The documentary “No Ordinary Man” examines the life and death of Billy Tipton, a jazz musician who rose to prominence in the 1930s and whose career spanned more than 40 years. Billy was described by his friends as an accomplished gentleman, and he cherished his family, with three children whom he adopted with his partner, Kitty. Billy lived his life quietly, but his death in 1989 became a national spectacle after it became clear during preparations for the funeral that he was transgender. Members of his family have appeared on talk shows, including “The Oprah Winfrey Show,” where they testified that they did not know Billy was transgender.
Directors Aisling Chin-Yee and Chase Joynt use a variety of strategies to present a reexamination of Billy’s life and memory. In interviews, transgender historians share their knowledge of her career and place the chaos that followed her death in the larger context of transgender portrayal in the media. The filmmakers also scripted imagined scenes from Billy’s life, employing transgender actors to play the role of Billy. Actors are invited to reflect on their impression of Billy, and how his experience relates to theirs. More moving, Billy’s son Billy Tipton Jr. talks about his memories of his father.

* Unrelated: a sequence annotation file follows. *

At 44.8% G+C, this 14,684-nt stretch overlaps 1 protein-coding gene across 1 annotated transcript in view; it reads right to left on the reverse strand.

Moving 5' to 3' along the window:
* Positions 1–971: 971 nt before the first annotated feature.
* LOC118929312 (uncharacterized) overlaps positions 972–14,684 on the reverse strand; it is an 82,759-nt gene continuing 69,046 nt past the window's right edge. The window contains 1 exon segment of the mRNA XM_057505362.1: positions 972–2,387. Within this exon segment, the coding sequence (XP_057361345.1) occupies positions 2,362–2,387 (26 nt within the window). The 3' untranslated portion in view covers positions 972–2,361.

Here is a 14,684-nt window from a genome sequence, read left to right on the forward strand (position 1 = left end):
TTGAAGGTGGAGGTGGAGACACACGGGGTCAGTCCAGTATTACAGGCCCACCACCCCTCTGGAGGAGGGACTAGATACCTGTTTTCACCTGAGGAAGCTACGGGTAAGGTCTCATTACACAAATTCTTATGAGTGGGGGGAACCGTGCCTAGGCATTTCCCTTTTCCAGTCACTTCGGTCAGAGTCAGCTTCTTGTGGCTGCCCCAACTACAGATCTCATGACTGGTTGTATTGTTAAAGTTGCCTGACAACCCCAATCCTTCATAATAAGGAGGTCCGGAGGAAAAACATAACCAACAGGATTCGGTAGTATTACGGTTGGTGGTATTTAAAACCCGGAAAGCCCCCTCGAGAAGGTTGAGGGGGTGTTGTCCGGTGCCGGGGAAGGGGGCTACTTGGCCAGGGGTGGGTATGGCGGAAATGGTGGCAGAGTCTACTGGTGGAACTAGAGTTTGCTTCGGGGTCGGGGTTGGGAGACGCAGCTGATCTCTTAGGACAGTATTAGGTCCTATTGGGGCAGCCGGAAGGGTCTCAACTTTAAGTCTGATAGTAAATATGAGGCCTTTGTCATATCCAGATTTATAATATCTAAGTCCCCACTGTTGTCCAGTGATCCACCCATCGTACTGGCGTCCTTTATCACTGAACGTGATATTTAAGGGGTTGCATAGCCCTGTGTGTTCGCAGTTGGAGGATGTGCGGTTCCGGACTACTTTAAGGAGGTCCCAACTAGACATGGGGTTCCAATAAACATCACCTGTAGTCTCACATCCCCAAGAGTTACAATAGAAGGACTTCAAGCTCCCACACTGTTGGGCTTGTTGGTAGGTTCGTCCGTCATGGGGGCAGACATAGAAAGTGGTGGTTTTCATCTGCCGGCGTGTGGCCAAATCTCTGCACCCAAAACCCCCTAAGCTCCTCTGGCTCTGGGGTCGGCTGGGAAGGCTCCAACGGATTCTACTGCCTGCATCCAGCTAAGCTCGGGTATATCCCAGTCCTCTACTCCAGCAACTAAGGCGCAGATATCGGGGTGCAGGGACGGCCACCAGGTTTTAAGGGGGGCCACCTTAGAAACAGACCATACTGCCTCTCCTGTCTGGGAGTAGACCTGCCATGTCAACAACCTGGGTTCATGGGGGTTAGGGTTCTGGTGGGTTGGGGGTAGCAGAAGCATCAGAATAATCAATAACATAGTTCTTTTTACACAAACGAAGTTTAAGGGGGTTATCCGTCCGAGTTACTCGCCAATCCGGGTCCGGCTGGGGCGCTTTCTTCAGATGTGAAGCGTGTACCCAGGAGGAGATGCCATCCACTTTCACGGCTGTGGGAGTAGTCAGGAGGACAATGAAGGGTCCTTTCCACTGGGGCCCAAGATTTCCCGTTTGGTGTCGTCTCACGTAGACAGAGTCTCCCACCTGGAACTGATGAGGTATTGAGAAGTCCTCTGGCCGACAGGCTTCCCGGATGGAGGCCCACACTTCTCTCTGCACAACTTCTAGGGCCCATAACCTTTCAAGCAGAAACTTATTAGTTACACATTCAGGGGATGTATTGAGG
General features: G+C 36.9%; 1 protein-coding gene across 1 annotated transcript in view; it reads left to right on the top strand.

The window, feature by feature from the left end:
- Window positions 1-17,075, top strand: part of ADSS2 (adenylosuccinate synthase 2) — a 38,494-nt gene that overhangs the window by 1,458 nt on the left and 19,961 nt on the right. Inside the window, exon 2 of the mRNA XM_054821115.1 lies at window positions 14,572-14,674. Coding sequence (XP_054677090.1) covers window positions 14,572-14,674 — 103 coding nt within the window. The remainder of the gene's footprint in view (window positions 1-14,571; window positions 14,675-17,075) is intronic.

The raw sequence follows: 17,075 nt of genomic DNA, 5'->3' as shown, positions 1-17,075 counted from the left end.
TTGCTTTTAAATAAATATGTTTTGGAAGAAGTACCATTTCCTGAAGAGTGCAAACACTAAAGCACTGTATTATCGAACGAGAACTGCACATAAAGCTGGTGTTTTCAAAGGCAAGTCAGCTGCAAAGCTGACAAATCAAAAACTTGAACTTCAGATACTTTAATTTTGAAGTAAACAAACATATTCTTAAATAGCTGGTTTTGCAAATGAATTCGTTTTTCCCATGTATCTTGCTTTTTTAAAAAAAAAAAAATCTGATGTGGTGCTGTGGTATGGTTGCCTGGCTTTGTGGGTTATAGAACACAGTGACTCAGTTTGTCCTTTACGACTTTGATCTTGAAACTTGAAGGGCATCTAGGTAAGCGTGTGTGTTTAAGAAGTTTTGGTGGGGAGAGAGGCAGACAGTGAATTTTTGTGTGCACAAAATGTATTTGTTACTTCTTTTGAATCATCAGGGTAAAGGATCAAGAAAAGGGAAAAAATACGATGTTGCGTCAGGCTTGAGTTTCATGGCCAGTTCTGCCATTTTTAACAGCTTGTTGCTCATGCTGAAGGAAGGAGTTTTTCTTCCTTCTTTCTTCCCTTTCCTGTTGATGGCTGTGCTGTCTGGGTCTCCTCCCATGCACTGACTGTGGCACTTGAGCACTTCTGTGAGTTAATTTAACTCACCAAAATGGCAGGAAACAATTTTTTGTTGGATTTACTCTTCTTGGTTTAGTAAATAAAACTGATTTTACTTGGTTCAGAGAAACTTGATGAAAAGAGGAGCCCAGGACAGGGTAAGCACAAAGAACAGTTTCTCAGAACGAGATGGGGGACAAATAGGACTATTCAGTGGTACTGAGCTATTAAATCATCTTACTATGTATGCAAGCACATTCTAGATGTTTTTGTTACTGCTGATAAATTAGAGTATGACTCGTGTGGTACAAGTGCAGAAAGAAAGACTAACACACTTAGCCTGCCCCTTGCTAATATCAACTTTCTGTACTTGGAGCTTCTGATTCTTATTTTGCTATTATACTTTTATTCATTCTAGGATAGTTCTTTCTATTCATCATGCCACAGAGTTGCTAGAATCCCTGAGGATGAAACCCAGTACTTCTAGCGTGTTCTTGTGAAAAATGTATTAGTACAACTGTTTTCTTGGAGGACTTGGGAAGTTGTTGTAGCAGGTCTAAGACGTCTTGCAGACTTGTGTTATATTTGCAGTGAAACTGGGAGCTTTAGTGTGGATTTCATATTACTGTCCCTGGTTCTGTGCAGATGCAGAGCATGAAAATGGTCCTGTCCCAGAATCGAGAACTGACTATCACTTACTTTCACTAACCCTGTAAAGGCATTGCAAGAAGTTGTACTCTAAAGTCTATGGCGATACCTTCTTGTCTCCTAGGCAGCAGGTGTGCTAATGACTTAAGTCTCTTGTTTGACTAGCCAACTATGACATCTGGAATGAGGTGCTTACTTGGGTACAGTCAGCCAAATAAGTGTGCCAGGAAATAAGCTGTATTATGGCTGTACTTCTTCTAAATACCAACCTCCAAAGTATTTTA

It is a respectful tribute that is a bit too morally and cinematically sure in its execution. It feels like any revelation or assumption made about Billy among its speakers could shake up the private – and absent – person at the center of the film. The result is a bittersweet film, a collection of impressions for a man who may never have been fully known.
No ordinary man
Unclassified. Duration: 1 hour 23 minutes. In theaters.